'Fanatical' captures their philosophy nicely, I think─their goal being nothing less than sole ownership of all the world's technology. Needless to say, they're more than willing to kill anyone who stands between them and what they want.
The Illuminati ("Blue Hand" in Japanese) is an organization of Goblins in Final Fantasy XIV under the leadership of Quickthinx Allthoughts. Possessing a militaristic zeal in seeking and hoarding knowledge, it is said their scholarship rivals that of the nation of Sharlayan. They are unscrupulous, willing to use stolen magitek weaponry to enforce their claims with disregard for others' lives.
Story[edit | edit source]
Final Fantasy XIV legacy[edit | edit source]
The Illuminati have set up a base camp at the abandoned Arkitechton in the Dravanian Hinterlands, and seem intent on monopolizing the Sharlayan relics in the abandoned city—complete with magitek weaponry. As the Arkitechton lies along the road between Idyllshire and the Dravanian Forelands, they present a considerable hazard to those traveling to the settlement.
The adventurer, Alphinaud, and Y'shtola are asked by Slowfix to help out a friend who got into trouble with the Illuminati. This turns out to be none other than Brayflox—again over the cheese recipe. The three help her drive off the assailants and guide her to Idyllshire.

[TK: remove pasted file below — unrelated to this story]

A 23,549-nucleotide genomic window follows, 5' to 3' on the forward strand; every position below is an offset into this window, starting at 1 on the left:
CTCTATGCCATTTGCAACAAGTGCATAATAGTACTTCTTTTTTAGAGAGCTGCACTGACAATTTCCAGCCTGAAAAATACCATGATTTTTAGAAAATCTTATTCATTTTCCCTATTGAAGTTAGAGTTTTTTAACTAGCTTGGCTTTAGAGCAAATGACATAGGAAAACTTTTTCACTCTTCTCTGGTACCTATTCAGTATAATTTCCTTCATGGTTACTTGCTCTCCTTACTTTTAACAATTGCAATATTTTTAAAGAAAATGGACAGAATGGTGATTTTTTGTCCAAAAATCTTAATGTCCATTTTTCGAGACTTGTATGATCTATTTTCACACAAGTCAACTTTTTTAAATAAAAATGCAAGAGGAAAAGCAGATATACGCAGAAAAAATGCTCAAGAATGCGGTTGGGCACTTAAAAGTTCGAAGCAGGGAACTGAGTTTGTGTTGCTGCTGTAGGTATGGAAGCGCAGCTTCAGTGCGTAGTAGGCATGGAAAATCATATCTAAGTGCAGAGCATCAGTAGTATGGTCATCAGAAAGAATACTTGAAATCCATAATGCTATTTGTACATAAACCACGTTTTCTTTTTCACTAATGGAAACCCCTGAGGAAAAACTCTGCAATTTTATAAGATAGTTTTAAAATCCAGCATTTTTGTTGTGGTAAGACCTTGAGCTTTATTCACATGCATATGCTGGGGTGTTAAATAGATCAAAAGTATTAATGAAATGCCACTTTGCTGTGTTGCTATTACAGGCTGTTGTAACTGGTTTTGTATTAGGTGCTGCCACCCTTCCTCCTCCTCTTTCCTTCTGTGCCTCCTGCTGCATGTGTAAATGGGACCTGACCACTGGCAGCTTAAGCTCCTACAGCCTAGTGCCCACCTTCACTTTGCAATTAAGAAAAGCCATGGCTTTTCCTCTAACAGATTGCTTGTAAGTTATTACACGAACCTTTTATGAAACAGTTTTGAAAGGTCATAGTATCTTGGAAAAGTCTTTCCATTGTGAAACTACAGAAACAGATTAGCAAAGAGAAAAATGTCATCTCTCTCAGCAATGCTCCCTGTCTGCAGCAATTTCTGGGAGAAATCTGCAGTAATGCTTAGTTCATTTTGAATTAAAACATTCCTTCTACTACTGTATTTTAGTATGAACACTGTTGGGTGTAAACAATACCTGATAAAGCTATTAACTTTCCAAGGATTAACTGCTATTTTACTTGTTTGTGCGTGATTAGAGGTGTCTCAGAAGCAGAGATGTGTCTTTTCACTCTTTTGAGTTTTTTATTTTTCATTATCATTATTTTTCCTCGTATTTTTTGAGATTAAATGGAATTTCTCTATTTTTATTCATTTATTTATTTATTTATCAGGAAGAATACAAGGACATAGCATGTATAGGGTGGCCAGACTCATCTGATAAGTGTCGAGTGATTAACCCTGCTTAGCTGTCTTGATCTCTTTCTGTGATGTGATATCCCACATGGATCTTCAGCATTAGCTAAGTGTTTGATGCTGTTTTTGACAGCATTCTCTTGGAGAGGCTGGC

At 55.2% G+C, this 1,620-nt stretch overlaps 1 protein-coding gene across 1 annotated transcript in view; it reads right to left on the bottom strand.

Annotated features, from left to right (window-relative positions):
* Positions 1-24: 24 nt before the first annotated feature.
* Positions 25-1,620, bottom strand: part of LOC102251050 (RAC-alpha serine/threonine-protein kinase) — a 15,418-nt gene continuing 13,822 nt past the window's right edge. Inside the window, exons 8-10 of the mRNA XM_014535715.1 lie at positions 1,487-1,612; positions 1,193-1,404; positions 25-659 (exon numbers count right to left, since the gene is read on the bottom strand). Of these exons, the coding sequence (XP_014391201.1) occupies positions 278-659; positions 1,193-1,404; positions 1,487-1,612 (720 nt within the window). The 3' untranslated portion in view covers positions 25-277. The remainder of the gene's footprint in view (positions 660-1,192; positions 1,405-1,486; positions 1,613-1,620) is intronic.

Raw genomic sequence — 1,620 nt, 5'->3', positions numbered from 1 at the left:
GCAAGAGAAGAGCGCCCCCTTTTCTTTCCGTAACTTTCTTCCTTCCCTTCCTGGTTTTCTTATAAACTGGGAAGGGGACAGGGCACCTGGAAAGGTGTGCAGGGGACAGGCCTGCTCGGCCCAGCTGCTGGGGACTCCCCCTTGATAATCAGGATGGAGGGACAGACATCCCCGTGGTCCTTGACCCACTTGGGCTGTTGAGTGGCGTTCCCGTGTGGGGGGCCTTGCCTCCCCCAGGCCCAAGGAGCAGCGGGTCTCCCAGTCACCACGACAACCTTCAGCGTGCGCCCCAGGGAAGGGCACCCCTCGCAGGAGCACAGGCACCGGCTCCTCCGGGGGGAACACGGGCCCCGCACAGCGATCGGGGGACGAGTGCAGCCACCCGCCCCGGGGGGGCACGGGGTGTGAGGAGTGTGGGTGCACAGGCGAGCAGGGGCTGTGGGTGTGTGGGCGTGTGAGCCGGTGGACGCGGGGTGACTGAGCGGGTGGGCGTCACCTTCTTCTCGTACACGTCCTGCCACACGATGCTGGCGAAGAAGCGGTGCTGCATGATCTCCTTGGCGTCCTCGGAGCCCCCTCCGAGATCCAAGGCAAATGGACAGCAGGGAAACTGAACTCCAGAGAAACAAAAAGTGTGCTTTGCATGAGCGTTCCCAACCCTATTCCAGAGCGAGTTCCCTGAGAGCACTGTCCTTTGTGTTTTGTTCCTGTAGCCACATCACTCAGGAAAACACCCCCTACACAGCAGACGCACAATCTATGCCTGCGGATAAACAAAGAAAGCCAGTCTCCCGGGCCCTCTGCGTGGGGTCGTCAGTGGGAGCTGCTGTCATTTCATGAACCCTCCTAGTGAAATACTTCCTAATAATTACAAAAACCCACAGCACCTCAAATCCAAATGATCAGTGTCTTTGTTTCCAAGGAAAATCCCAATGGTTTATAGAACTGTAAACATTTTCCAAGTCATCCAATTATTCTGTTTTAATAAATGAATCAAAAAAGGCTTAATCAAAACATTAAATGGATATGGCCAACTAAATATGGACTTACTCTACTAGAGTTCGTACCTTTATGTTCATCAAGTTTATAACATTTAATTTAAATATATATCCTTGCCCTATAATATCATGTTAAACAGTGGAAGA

Etymology[edit | edit source]
Illuminati (plural of Latin illuminatus, "enlightened") is a name given to several groups, both real and fictitious. Historically, the name usually refers to the Bavarian Illuminati, an Enlightenment-era secret society founded on May 1, 1776. The society's goals were to oppose superstition, obscurantism, religious influence over public life and abuses of state power. "The order of the day," they wrote in their general statutes, "is to put an end to the machinations of the purveyors of injustice, to control them without dominating them." The Illuminati—along with Freemasonry and other secret societies—were outlawed through Edict, by the Bavarian ruler, Charles Theodore, with the encouragement of the Roman Catholic Church, in 1784, 1785, 1787 and 1790. In the several years following, the group was vilified by conservative and religious critics who claimed that they continued underground and were responsible for the French Revolution.The